Figure 2: "The Mourning of Christ" (Giotto, 1305).

Figure 3: "The Entombment of Christ" (Unknown, 1260).

Michelangelo with Hands of Intellect

After Giotto marked the beginning of Renaissance Art in the 14th century, Italy became the center of Western Art. In particular, during the later 15th century and 16th century, Renaissance Art developed with the glorious achievements of various Italian artists. Michelangelo was, however, the significant artist who introduced the new philosophy of art-making and expressed his intellectual knowledge through his works. Although best known as a painter who completed the Sistine Chapel’s ceiling at the Vatican (1508-1512), which was commissioned by Julius II, Michelangelo was also a remarkable writer and poet.

Among several poems, Rime (1508 to 1512) is known as one of the most renowned collection of poems that illustrate Michelangelo's interpretation of art-making. Rime is a collection of poems that deeply explores various themes such as love, beauty, spirituality, art, the human condition, and his reflections (Gilbert, 1962). Although Michelangelo did not always date his poems, it is believed that most of the poems in Rime were composed around the time when he was working on the Sistine Chapel ceiling from 1508 to 1512. All of the sonnets beautifully represent Michelangelo's philosophical reflections. However, his theory of art-making is precisely highlighted in Sonnet 151, also known as On the Brink of the Void or A Unfinished Sonnet:

Non ha l’ottimo artista alcun concetto ch’un marmo solo in sé non circonscriva col suo soverchio, e solo a quello arriva la man che ubbidisce all’intelletto. (Buonarotti, 1967, p. 161)
Nothing the best of artists can conceive but lies, potential, in a block of stone, superfluous matter round it. The hand alone secures it that has intelligence for guide. (Buonarroti, 2000, p. 96)

This poem has been interpreted as a statement of the Neo-Platonic principle (Burroughs, 1993). Clements argues that Sonnet 151 effectively illustrates Michelangelo's Neo-Platonic state of mind as is evident in his concept of beauty, and his relationship with crafts and works of art (Clements, 1912). Michelangelo's theory is centered around the idea that the sculpture already exists within the block of stone, waiting to be released by the sculptor's chisel (Burroughs, 1993). As a sculptor, Michelangelo was aware that only the sculptors' hands of intellect can reveal what was already present within a block of marble.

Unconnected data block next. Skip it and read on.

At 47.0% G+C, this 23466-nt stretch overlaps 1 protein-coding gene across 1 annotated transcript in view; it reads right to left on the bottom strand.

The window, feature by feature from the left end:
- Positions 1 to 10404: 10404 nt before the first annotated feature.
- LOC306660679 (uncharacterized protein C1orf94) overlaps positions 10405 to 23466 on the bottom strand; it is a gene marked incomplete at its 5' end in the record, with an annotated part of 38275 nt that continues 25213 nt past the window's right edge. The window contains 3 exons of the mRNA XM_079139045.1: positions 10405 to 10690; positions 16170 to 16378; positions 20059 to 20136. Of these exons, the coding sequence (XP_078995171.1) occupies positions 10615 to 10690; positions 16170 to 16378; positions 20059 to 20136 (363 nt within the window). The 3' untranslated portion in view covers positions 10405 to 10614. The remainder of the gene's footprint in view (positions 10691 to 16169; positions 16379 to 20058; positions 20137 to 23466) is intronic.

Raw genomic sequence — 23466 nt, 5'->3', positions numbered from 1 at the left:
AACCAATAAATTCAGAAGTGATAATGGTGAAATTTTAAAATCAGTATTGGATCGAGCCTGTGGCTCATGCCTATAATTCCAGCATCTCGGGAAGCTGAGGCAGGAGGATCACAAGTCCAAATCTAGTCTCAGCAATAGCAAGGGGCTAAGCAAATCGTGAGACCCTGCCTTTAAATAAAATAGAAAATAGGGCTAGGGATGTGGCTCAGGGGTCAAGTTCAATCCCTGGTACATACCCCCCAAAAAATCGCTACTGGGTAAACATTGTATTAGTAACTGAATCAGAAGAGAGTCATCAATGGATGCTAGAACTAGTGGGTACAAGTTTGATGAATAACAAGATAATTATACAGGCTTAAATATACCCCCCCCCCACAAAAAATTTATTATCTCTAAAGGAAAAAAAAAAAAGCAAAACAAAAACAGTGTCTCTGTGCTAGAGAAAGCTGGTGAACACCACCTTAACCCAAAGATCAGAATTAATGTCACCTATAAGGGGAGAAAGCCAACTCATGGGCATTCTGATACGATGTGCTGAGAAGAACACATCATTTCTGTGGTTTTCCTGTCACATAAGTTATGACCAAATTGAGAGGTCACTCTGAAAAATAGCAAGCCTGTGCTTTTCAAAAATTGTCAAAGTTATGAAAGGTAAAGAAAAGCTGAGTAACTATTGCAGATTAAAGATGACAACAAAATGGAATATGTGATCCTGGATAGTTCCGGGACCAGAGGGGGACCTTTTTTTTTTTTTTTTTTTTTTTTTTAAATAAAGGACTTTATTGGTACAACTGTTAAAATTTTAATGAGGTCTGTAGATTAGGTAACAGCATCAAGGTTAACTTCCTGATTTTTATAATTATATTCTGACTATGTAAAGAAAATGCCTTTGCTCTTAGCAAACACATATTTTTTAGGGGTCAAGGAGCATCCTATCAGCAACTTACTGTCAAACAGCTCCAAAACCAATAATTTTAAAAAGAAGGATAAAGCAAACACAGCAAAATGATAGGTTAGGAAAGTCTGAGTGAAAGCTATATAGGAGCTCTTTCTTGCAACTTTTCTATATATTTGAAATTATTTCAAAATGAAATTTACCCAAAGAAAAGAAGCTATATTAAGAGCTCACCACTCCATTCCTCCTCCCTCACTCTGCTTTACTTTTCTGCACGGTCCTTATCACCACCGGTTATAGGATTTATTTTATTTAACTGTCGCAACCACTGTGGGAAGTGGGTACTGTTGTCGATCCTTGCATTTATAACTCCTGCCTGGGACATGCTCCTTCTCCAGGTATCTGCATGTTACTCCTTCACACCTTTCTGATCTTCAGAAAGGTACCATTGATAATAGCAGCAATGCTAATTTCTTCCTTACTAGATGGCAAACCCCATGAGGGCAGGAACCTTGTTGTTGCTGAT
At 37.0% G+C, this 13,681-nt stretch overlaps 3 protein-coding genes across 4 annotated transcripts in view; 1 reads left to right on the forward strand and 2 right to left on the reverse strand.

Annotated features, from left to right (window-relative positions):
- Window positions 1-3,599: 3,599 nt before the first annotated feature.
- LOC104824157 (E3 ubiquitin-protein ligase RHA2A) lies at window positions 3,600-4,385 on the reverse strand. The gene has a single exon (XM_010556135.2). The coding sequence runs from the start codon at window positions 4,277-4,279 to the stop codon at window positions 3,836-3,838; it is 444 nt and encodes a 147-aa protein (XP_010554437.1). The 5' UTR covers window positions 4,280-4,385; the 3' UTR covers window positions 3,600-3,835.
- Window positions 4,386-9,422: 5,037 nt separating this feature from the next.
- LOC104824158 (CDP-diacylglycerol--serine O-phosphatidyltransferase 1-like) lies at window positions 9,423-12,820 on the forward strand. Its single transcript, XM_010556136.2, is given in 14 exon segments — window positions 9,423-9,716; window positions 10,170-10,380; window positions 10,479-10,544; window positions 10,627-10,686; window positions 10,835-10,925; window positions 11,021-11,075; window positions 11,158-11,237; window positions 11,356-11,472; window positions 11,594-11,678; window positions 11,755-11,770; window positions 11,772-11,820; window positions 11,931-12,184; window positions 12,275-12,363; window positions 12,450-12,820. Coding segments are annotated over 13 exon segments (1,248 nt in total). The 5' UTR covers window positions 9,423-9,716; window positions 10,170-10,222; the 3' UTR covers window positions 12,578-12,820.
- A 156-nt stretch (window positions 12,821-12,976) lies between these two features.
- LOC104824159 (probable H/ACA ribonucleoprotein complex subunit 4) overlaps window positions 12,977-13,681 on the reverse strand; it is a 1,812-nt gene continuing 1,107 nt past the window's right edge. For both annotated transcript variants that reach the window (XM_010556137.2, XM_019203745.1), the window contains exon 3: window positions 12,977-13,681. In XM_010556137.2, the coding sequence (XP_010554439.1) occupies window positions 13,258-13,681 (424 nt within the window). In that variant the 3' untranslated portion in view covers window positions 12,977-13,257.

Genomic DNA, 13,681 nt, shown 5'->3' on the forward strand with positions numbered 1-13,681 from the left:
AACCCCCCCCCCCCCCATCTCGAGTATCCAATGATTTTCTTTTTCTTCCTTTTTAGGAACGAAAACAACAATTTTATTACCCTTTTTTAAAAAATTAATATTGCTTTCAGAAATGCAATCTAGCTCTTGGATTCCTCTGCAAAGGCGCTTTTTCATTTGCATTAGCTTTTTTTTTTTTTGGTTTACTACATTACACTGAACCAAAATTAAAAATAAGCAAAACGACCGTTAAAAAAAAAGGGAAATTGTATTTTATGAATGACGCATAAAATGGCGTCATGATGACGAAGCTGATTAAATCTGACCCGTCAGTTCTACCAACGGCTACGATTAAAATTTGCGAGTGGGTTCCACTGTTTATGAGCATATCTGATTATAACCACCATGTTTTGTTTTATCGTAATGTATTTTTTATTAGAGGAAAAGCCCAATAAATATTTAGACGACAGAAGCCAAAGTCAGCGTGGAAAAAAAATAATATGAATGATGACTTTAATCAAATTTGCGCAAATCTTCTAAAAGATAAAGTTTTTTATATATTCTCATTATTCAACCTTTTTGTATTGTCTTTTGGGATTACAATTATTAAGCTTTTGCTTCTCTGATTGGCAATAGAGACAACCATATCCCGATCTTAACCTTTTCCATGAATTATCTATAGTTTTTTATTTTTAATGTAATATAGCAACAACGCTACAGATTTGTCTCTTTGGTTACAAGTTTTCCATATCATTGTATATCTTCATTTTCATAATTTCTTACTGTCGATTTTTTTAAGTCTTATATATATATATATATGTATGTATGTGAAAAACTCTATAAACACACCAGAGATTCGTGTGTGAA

Figure 4: Sonnet "To Giovanni da Pistoia" and Caricature on his Painting of the Sistine Ceiling (Michelangelo, 1508-1512).

Michelangelo's Neo-Platonic Theory

Neo-Platonism is the foundation of Michelangelo's artistic creation. In the 15th century, great masters of philosophy such as Ficino (1443-1499) and Landino (1424-1498) spread the teachings of Plato's philosophy at the Platonic Academy in Florence, influencing many artists during the Renaissance (Lu, 2023). Michelangelo was one of the students who was fascinated by Neo-Platonism at the academy. For sculpture, Michelangelo believed in a purely Platonic idea that the creation of the statue meant liberation from the hard stone (Lu, 2023). Among many sculptures, Awakening Slave (1530) [Figure 5], by Michelangelo, is a great example that reflects his art-making theory. Commissioned by Pope Julius II for his monumental tomb, Michelangelo worked on Awakening Slave as a part of a series of sculptures known as The Prisoners or The Slaves. Awakening Slave is the most powerful and expressive sculpture among the other pieces in this series since the figure seems to be struggling to burst out of the marble block in a very realistic and dynamic way. There is unspeakable beauty in the moment that the slave is struggling to free itself from the surrounding mass of stone (Carabell, 1997). Awakening Slave still retains an organic unity with the block, however, this unfinished touch creates the emotional effect that makes viewers feel that the slave is about to come out of the marble (Carabell, 1997). Also, it was his great technical achievement to twist and turn the body of his figure in realistic movement, keeping the outline dynamic, yet restful at the same time. Gombrich emphasizes Michelangelo’s task as a sculptor in his book: